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ALTARES, PHILIP WILLIAM C.

DECEMBER 10,2014

PUBLIC INTERNATIONAL LAW

ATTY. ELIZA YAMAMOTO

ISLANDS IN DISPUTE

Out

of

its

economic

and

strategic

motivations,

the

French

government made formal claims to the Spratlys in the early 1930s.


On July 25 1933 the French Foreign Ministry announced the
occupation of the nine islets of the Spratlys and asserted French
sovereignty over them for the first time. The French action brought
immediate protests from China.At that time, the Philippines was a
colony of America. Some Filipino congressman said the nine islands
should belong to the Philippines according to the Treaty of Paris.
However his suggestion was ignored by Washington since the
Spratly Islands obviously were not within the Philippine boundary as
stated by the Treaty Limits.
During the Second World War, Japan occupied both the Paracels
(Paracel Islands) and Spratlys in 1939 shortly after they controlled
Hainan Island. The Japanese used Itu Aba Island (Taiping Dao) as a
submarine base and a springboard for its invasion of the Philippines.
At the end of the Pacific War in 1945, the Japanese forces on the
South China Sea surrendered to the representatives of China. The
newly established Philippine government Foreign Minister Qurino
advocated on 23 July 1946 that the new Southern Islands (a term
used by the Japanese for all the islands in the South China Sea)
should be given to his country. This was the first indication of the
interests in the Spratly Islands from the Philippines government.
In April 1949 , the Philippines sent its navy to explore the Spratlys.
An article published in Manila Bulletin on May 15 1950 said that the

Philippine government should occupy the Spratly Islands together


with the United States because it was closer to Palawan compared
with China and Vietnam. On May 17, the Philippine President Quirino
said that if the Chinese Kuomingtang (Nationalist Party) troops really
occupied the Spratlys, then Philippine didn't need to occupy them.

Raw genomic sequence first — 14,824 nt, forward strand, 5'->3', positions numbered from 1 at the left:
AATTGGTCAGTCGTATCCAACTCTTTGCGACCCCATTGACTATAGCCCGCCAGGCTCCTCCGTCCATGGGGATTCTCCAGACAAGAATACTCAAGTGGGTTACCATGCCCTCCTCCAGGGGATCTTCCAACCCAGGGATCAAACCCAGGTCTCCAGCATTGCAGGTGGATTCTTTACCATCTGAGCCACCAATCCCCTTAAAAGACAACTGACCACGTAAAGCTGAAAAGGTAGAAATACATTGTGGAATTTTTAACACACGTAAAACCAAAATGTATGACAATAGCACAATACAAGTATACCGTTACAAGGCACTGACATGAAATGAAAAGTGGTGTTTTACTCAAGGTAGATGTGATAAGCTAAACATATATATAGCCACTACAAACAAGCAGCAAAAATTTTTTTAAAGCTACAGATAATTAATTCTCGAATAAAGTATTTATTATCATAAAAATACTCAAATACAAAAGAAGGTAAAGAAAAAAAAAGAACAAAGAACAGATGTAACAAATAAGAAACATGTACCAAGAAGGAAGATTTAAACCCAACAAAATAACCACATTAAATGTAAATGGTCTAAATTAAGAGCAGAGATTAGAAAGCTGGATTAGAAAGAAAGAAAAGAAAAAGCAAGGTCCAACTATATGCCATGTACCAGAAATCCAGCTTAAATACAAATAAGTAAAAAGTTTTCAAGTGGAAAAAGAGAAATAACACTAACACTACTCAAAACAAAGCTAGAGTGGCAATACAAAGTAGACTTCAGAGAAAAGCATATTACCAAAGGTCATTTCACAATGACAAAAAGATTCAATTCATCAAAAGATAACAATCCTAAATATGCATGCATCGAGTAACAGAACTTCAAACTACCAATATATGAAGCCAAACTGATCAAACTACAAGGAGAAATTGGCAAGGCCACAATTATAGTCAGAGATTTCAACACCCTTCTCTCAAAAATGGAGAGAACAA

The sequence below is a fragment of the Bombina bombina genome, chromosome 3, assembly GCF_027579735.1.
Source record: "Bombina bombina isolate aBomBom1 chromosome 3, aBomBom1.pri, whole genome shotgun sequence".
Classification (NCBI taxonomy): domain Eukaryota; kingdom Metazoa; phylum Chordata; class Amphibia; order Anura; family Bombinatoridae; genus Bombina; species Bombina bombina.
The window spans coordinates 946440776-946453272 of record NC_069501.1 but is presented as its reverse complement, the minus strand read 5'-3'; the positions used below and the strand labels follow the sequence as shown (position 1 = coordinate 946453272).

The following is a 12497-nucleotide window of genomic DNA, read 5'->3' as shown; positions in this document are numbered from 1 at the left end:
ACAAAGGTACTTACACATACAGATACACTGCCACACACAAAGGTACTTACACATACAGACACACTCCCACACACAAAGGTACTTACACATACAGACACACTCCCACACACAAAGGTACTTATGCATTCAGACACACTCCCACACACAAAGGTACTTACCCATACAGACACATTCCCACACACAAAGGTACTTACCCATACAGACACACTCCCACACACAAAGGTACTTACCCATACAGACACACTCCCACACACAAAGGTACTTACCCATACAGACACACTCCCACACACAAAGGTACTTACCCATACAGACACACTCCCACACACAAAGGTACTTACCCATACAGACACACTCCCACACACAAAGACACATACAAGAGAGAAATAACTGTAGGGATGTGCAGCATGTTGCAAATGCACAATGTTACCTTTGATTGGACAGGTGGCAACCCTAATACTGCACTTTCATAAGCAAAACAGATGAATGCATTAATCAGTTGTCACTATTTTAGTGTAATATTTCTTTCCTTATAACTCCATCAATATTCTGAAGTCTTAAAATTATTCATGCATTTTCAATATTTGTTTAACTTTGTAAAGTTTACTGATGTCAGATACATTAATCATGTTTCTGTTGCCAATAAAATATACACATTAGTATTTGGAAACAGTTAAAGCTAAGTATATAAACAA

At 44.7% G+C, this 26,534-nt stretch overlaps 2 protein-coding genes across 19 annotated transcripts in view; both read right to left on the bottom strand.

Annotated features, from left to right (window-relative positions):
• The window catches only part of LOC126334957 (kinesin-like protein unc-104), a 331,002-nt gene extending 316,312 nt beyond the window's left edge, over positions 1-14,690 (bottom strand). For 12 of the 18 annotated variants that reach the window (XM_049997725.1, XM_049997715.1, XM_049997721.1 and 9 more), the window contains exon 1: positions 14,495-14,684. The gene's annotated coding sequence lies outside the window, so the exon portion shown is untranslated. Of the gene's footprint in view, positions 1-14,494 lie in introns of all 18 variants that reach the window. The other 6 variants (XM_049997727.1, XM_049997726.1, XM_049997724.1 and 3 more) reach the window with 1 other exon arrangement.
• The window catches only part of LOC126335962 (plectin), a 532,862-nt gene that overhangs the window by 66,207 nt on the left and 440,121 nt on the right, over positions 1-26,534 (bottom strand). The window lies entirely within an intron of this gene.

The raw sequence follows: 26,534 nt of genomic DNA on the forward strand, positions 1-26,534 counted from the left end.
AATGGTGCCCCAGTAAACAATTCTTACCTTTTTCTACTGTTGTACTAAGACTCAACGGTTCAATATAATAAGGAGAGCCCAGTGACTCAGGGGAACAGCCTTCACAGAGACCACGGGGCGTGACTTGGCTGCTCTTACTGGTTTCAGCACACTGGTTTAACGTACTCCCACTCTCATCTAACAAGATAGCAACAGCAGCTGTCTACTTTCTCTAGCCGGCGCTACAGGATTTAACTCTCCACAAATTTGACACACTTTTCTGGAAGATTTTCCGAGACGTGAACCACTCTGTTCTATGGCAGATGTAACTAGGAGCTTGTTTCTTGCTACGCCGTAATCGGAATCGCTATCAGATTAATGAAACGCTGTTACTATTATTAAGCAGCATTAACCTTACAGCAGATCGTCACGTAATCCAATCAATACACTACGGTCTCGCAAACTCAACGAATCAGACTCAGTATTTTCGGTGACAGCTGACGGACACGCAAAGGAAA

However, if the islands fell into the communist enemy's hand, the
Philippine security is threatened. So he created this theory that the
Spratlys should belong to the nearest country according to
international law. and the Philippines is the nearest.
In 1956 Tomas Cloma together with his brothers and 40 crew
explored the Spratlys and claimed to have "discovered" and
occupied 53 islands and reefs of the Spratlys. They proclaimed
"formal ownership" over them and renamed these islands and reefs
the Kalayaan (Freedomland) Island Group.
The Philippines claims that the West Philippine Sea is part of its EEZ
under international law.
In

April

1972,

the

Philippines

government

incorporated

the

"Kalayaan" group into Palawan Province as a municipality.


In February 1974, the Philippines government stated that the
Philippines forces had occupied five islets of the Spratlys. The
Philippines government justified its occupation of the Spratly Islands
as "the strategic importance of the Kalayaan area to the Philippine
security".
By 1978 the Philippines had occupied two more islands, and later
the Philippines further occupied Siling Jiao (Commodore Reef), in
1980 they occupied Liyue Tan (Reed Bank). On June 11, 1978,
Filipino president Marcos signed a Presidential Decree 1596 which
claimed the Kalayaan group. The 1978 decree omitted Spratly Island
and include Amboyna Cay which was not claimed by Cloma. It also

said that "some countries claimed some parts of this area but they
had given up and thus the claims are not valid anymore..."
On July 17, 1978,

a Presidential Decree 1599 was issued,

proclaiming that the Kalayaan Group was within Philippine EEZ


(Exclusive Economic Zone).
Among the countries who claim the disputed group of island, the
most aggresive one is China. China asserts its claim by presenting
its nine-dotted line. The nine dotted line takes in about 90 per cent
of the 3.5 million square kilometer West Philippine Sea on Chinese
Maps. This vague boundary was first officially published on a map by
Chinas Nationalist government in 1947 and has been included in